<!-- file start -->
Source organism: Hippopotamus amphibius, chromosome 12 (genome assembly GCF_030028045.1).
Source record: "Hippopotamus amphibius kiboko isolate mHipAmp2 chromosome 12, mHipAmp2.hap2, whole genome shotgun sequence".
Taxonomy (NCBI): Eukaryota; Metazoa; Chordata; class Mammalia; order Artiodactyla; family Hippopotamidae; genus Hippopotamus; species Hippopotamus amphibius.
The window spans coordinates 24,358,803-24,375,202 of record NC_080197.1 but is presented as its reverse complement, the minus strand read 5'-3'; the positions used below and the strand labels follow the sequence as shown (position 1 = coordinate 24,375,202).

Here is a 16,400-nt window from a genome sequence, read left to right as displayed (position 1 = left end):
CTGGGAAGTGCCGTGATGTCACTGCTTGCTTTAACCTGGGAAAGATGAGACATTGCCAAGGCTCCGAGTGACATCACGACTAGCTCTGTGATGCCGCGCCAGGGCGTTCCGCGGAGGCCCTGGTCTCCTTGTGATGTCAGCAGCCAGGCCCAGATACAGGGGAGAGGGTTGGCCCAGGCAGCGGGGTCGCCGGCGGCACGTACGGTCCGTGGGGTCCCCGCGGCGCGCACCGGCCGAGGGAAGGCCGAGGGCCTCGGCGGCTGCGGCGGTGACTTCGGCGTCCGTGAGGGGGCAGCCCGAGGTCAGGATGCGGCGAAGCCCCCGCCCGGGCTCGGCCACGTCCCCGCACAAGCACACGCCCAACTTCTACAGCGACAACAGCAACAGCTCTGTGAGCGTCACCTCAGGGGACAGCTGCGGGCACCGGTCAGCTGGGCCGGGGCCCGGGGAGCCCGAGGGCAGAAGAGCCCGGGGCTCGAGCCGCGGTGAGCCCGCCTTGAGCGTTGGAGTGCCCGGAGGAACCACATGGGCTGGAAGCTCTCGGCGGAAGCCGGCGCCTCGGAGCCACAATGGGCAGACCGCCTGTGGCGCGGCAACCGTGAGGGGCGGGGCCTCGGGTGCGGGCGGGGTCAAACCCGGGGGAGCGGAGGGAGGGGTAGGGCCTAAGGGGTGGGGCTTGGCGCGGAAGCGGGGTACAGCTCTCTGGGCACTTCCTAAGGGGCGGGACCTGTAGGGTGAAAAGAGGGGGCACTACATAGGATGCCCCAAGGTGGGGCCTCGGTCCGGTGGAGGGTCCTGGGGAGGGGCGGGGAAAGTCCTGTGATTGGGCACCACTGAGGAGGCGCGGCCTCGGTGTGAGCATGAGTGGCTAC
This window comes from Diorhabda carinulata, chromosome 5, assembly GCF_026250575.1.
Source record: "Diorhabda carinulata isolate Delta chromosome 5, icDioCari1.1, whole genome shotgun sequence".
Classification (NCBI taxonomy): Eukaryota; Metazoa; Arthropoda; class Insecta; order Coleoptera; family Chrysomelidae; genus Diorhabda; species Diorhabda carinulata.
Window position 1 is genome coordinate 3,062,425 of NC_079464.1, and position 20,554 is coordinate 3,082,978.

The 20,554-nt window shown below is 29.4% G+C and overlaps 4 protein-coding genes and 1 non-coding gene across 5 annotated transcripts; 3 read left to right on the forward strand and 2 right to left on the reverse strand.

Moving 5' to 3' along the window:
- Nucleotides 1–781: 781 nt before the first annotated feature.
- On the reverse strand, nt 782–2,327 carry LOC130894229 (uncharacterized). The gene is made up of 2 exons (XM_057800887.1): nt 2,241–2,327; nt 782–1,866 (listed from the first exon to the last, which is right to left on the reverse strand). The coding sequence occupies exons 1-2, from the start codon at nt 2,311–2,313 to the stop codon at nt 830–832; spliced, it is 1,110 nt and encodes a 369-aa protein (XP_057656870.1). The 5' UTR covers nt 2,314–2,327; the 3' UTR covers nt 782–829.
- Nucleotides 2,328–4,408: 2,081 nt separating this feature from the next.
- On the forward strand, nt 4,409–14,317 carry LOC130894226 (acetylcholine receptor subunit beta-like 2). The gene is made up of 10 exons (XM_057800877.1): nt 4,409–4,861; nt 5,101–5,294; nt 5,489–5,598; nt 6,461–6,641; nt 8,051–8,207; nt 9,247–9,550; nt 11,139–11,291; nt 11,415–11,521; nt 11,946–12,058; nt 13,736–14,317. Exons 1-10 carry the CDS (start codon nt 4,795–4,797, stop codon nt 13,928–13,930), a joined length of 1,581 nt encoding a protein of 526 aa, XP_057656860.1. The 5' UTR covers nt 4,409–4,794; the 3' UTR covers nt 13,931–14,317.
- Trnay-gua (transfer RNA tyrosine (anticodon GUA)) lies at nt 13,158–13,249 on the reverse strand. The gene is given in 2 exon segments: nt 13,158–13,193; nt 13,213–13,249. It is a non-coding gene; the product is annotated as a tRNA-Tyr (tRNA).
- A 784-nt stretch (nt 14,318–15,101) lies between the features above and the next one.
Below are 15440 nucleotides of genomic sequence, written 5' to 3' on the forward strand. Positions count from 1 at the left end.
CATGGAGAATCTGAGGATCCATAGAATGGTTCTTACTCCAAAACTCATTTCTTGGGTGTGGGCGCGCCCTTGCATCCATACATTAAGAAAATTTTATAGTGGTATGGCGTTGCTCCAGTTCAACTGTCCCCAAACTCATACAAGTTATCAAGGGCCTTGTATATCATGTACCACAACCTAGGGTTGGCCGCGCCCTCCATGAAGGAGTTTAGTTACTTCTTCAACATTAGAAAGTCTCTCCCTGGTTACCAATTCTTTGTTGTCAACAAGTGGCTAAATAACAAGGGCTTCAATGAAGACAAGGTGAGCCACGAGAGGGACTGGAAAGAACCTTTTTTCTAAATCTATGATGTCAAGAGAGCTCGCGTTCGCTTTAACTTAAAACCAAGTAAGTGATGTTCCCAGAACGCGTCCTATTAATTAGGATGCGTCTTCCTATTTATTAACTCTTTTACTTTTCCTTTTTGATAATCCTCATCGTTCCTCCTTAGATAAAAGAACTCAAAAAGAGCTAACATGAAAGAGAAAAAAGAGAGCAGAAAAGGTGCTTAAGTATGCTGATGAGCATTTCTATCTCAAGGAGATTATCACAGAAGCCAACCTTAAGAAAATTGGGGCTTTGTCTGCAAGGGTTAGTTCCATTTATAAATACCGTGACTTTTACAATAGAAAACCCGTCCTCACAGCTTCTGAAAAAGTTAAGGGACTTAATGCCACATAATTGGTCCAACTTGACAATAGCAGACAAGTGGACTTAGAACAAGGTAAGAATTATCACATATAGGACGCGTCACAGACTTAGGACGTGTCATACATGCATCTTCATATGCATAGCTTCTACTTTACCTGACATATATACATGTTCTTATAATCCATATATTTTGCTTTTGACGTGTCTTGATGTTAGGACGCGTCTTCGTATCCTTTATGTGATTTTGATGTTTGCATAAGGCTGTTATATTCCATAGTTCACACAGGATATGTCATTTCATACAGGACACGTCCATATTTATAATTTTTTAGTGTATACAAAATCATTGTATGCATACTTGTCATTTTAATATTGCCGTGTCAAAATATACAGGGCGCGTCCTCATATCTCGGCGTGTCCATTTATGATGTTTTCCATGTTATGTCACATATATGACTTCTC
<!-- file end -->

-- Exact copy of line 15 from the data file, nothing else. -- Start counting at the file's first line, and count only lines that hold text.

- Nucleotides 2,328–4,408: 2,081 nt separating this feature from the next.